The Epstein-Barr virus (EBV) EBNA-LP and EBNA2 proteins are the first to be synthesized during establishment of latent infection in B lymphocytes. EBNA2 is a key transcriptional regulator of both viral and cellular gene expression and is essential for EBV-induced immortalization of B lymphocytes. EBNA-LP is also important for EBV-induced immortalization of B lymphocytes, but far less is known about the functional domains and cellular cofactors that mediate EBNA-LP function. While recent studies suggest that serine phosphorylation of EBNA-LP and coactivation of EBNA2-mediated transactivation are important, more detailed mutational and genetic studies are complicated by the repeat regions that comprise the majority of the EBNA-LP sequence. Therefore, we have used a comparative approach by studying the EBNA-LP homologues from baboon and rhesus macaque lymphocryptoviruses (LCVs) (baboon LCV and rhesus LCV). The predicted baboon and rhesus LCV EBNA-LP amino acid sequences are 61 and 64% identical to the EBV EBNA-LP W1 and W2 exons and 51% identical to the EBV EBNA-LP Y1 and Y2 exons. Five evolutionarily conserved regions can be defined, and four of eight potential serine residues are conserved among all three EBNA-LPs. The major internal repeat sequence also revealed a highly conserved Wp EBNA promoter with strong conservation of upstream activating sequences important for Wp transcriptional regulation. To test whether transcriptional coactivating properties were common to the rhesus LCV EBNA-LP, a rhesus LCV EBNA2 homologue was cloned and expressed. The rhesus LCV EBNA2 transcriptionally transactivates EBNA2-responsive promoters through a CBF1-dependent mechanism. The rhesus LCV EBNA-LP was able to further enhance rhesus LCV or EBV EBNA2 transactivation 5- to 12-fold. Thus, there is strong structural and functional conservation among the simian EBNA-LP homologues. Identification of evolutionarily conserved serine residues and regions in EBNA-LP homologues provides important clues for identifying the cellular cofactors and molecular mechanisms mediating these conserved viral functions.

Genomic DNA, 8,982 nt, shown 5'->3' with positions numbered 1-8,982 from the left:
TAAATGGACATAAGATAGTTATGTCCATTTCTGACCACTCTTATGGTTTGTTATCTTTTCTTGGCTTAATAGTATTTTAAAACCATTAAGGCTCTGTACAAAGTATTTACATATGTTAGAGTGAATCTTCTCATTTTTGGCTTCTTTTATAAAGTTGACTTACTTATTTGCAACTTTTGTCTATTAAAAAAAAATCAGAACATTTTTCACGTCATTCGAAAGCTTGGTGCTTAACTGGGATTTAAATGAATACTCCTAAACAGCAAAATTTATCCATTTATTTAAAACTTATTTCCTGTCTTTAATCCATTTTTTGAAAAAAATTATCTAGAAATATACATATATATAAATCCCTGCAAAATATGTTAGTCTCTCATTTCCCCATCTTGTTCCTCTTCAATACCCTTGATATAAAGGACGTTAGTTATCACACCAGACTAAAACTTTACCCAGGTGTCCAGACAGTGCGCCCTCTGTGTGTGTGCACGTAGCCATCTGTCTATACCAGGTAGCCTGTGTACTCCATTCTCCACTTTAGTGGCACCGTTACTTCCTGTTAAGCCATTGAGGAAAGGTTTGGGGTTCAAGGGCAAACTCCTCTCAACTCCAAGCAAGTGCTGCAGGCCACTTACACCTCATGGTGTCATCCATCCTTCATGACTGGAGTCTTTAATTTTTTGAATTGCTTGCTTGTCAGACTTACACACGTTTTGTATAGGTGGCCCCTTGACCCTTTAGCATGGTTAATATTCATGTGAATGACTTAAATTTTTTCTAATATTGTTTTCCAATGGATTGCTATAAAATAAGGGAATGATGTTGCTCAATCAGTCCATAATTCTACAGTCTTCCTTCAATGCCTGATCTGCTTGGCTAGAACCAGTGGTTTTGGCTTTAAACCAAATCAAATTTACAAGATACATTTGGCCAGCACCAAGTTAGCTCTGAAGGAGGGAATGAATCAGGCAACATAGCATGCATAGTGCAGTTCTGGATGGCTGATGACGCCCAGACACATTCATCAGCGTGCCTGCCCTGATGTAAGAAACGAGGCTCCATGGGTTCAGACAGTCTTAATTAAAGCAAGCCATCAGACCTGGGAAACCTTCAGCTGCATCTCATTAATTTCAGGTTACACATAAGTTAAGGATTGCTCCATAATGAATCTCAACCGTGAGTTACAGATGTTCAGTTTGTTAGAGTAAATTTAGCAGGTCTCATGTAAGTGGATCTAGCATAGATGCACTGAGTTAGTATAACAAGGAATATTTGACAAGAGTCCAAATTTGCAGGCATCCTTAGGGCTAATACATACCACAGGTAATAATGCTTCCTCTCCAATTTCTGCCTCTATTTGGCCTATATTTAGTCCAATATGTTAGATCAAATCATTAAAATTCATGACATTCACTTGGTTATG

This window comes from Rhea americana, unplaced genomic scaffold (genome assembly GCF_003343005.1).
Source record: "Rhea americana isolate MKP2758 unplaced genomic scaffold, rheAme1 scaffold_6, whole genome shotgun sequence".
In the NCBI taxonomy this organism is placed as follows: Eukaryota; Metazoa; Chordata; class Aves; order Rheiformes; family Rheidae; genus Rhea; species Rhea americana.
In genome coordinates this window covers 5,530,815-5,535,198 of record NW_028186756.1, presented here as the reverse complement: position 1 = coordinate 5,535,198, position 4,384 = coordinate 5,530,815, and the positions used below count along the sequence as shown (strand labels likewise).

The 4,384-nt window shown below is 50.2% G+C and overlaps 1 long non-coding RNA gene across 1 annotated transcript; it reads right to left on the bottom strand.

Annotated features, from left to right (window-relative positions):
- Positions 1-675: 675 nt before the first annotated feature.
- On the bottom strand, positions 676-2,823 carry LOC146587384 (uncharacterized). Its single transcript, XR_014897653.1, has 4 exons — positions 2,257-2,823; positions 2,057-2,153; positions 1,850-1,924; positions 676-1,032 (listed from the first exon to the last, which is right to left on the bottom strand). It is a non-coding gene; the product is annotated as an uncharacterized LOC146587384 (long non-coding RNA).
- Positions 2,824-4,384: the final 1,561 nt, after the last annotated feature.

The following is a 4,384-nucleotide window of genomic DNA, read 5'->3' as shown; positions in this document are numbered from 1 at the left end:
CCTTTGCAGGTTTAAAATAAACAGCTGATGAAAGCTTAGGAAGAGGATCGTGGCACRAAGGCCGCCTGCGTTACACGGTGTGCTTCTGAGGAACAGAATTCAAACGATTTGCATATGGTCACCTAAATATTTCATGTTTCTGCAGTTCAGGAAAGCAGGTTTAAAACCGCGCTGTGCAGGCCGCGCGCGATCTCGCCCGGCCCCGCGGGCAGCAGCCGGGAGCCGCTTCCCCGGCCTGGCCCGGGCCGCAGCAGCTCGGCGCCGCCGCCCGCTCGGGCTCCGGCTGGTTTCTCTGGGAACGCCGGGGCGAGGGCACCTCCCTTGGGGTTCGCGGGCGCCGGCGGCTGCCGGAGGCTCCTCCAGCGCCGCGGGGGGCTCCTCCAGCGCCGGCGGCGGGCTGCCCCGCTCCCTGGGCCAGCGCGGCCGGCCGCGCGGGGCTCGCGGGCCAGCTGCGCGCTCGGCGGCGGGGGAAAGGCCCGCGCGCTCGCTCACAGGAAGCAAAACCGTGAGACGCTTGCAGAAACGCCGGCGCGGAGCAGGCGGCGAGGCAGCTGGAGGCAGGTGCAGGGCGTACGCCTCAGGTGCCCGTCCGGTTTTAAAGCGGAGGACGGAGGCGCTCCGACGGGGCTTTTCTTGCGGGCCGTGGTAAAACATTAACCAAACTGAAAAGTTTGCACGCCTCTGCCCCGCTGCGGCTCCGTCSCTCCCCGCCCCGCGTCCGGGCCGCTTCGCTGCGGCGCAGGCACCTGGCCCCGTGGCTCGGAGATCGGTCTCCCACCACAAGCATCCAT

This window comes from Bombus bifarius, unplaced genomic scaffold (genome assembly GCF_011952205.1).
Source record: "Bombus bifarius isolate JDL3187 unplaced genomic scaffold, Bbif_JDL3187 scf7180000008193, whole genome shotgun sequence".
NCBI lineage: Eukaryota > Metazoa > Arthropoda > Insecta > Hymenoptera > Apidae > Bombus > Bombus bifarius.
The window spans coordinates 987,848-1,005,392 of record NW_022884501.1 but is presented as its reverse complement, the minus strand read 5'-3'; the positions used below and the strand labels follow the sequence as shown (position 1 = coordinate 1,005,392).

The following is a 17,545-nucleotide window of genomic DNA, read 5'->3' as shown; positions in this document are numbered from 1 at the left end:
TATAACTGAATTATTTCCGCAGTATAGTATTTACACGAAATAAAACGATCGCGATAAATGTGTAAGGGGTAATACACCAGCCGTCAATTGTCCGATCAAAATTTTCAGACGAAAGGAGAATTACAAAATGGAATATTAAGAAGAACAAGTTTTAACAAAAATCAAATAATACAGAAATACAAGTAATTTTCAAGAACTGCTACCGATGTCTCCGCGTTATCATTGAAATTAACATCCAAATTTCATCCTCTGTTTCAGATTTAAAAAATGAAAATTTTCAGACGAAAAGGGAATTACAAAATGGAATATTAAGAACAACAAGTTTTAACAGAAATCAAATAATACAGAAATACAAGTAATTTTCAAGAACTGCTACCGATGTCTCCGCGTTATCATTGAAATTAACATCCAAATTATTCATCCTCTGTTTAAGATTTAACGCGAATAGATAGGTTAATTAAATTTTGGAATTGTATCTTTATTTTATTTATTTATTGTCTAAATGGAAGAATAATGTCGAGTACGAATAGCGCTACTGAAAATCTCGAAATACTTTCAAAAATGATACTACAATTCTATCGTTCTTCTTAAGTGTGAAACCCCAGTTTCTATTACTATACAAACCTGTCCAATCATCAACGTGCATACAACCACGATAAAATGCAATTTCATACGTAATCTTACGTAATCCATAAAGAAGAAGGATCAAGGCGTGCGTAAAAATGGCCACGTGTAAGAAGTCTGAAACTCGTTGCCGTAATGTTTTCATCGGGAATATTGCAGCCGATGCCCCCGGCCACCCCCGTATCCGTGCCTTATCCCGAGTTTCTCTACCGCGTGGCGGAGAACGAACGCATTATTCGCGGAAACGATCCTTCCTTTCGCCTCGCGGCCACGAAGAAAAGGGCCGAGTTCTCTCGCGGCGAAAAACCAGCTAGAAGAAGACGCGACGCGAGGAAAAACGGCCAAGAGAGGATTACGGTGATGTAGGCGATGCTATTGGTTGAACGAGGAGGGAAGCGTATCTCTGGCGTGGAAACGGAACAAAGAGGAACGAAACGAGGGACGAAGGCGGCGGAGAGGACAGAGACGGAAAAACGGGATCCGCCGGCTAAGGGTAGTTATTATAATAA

ASJC Scopus subject areas
- Insect Science